May 2024

Dementia Series Helps Caregivers Navigate Memory Loss

May 29, 2024    |  

For Carla Rawlings, a retired social worker now caring for her mother with dementia, a University of Maryland Graduate School conference offered valuable insight into managing her mother’s worsening memory loss.

Ilene Rosenthal, director, Greater Maryland Alzheimer's Association, presents at the GGEAR

Ilene Rosenthal, director, Greater Maryland Alzheimer's Association, presents at the GGEAR "Navigating Dementia" conference.

Rawlings attended the May 10 “Assessment Tools” workshop, part of the Geriatrics and Gerontology Education and Research (GGEAR) Program’s five-part “Navigating Dementia” series. Hosted by GGEAR with support from the Maryland Department of Aging, the community education series aims to provide support and resources to caregivers, aging services professionals, and anyone with an interest in matters concerning older adults.

“She’s strong willed,” said Rawlings, who monitors her mother on an in-home camera system linked to her phone. “And she doesn’t recognize that she has memory loss. She’ll say, ‘What are you fixing for dinner,’ and then five to 10 minutes later she’ll ask, ‘What are you fixing for dinner?’ ”

Across Maryland, there are an estimated 110,000 people over 65 living with Alzheimer’s or related dementias and nearly 240,000 unpaid family members proving care. Nationwide, nearly 7 million Americans have dementia, a number projected to rise rapidly as the population ages, according to the Alzheimer’s Association.

“Dementia represents a public health crisis that will only intensify,” said keynote speaker Ilene Rosenthal, director of the Greater Maryland Alzheimer’s Association. “Early detection allows patients to access treatments and plan for their future care needs.”

The conference covered screening methods that can detect early signs like struggling with finances or medications — signs often missed as merely “senior moments.”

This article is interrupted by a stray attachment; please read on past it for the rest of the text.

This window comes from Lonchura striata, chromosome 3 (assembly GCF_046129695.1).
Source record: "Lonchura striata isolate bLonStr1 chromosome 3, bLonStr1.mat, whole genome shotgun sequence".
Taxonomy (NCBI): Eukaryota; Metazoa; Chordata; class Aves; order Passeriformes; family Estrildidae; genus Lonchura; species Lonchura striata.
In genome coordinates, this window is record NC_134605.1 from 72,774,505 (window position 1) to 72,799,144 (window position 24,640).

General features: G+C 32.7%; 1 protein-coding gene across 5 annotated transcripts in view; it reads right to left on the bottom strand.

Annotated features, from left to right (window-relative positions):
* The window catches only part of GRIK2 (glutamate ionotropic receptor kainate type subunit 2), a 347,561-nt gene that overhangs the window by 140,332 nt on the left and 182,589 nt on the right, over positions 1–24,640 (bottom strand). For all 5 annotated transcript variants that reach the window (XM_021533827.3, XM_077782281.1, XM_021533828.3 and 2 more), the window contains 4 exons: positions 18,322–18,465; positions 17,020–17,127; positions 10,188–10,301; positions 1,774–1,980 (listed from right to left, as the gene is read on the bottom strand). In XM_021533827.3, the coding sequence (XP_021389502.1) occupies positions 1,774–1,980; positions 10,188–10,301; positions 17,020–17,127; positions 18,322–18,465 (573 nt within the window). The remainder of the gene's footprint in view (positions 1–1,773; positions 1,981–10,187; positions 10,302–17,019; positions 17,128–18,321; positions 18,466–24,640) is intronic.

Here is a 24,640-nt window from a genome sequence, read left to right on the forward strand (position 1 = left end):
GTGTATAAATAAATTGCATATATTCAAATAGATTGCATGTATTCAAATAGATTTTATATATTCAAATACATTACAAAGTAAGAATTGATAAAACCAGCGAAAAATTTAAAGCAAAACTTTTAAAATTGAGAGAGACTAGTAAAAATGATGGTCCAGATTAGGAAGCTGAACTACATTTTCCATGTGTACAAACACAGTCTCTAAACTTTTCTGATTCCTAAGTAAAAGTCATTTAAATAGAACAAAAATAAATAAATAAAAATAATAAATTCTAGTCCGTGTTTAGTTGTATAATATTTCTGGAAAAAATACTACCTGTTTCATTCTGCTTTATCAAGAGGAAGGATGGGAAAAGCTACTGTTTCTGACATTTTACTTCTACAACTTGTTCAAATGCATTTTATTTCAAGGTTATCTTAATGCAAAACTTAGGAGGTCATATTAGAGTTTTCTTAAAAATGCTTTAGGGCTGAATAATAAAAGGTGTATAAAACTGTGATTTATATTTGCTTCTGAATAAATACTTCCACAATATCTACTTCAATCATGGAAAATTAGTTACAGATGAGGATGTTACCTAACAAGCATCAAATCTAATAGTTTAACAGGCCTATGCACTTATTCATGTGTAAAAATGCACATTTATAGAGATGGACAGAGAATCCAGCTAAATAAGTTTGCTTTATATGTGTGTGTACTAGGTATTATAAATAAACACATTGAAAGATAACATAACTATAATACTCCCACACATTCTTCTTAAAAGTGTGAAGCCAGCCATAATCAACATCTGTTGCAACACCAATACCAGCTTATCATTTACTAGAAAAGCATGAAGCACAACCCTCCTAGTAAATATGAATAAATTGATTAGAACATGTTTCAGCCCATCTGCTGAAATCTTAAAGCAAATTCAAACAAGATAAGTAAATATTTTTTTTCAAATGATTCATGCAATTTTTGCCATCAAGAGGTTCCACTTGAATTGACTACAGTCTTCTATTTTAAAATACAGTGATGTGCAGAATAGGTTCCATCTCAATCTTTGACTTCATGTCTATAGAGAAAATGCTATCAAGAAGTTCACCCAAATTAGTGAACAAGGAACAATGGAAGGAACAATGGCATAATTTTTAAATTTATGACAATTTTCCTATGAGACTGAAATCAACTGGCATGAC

“There is a lack of awareness about what symptoms signal dementia rather than typical age-related changes,” said Rachel McPherson, PhD, a postdoctoral fellow at the University of Maryland School of Nursing who discussed a screening tool called the AD8, an eight-item questionnaire designed to screen for mild dementia. “Raising awareness and increasing screenings could allow more timely diagnosis.”

GGEAR Director Diane Martin, PhD, MSL, MA, agrees that there is a fundamental lack of understanding about the aging process. “We’re raising awareness of the differences between normal aging and cognitive decline indicating underlying dementia,” Martin said. “Our goal is to promote earlier detection and better care for this growing population.”

It’s not just unpaid caregivers who lack knowledge about older adults. Most health care providers receive only a few hours of geriatric training, and trained geriatricians are retiring and not being replaced. Martin warns of a looming crisis. “When we’re thinking about geriatricians, people who are board-certified in geriatric medicine, we have less than 500 in the country. Not in the state of Maryland —  in the country,” she said.

GGEAR aims to fill that gap by educating caregivers and students as well as facilitating interdisciplinary research and professional development. The program takes students from across the University System of Maryland to training locations with older adults.

“We’re working from medically underserved areas in Baltimore City, to the mountains of Western Maryland, to the Eastern Shore,” Martin said. “We want students to go to these sites so they can see the lack of services and they can interact with older adults that have dementia.”

GGEAR intern Charnissa Boulware, who will earn a Master’s in Gerontology from the Graduate School in December, said more education is needed to create a workforce equipped to care for the growing older adult population.

“I want more people to get into gerontology,” said Boulware, who added that elder care is not limited to doctors. “As you see at this conference, you can be a social worker, you can be a pharmacist, you can do support groups. There are a lot of career opportunities for this important work.”

Rawlings, who shares caregiving responsibilities with siblings, said she will share the information she gathered during the “Navigating Dementia” series with her family.

“My sister, who isn’t in health care, really needs to understand how my mother operates with her memory issues,” Rawlings said. “This is difficult, and the more you know, the better you can handle it.”

The full “Navigating Dementia” series will be available online in late summer 2024. Another series is being planned for fall 2024.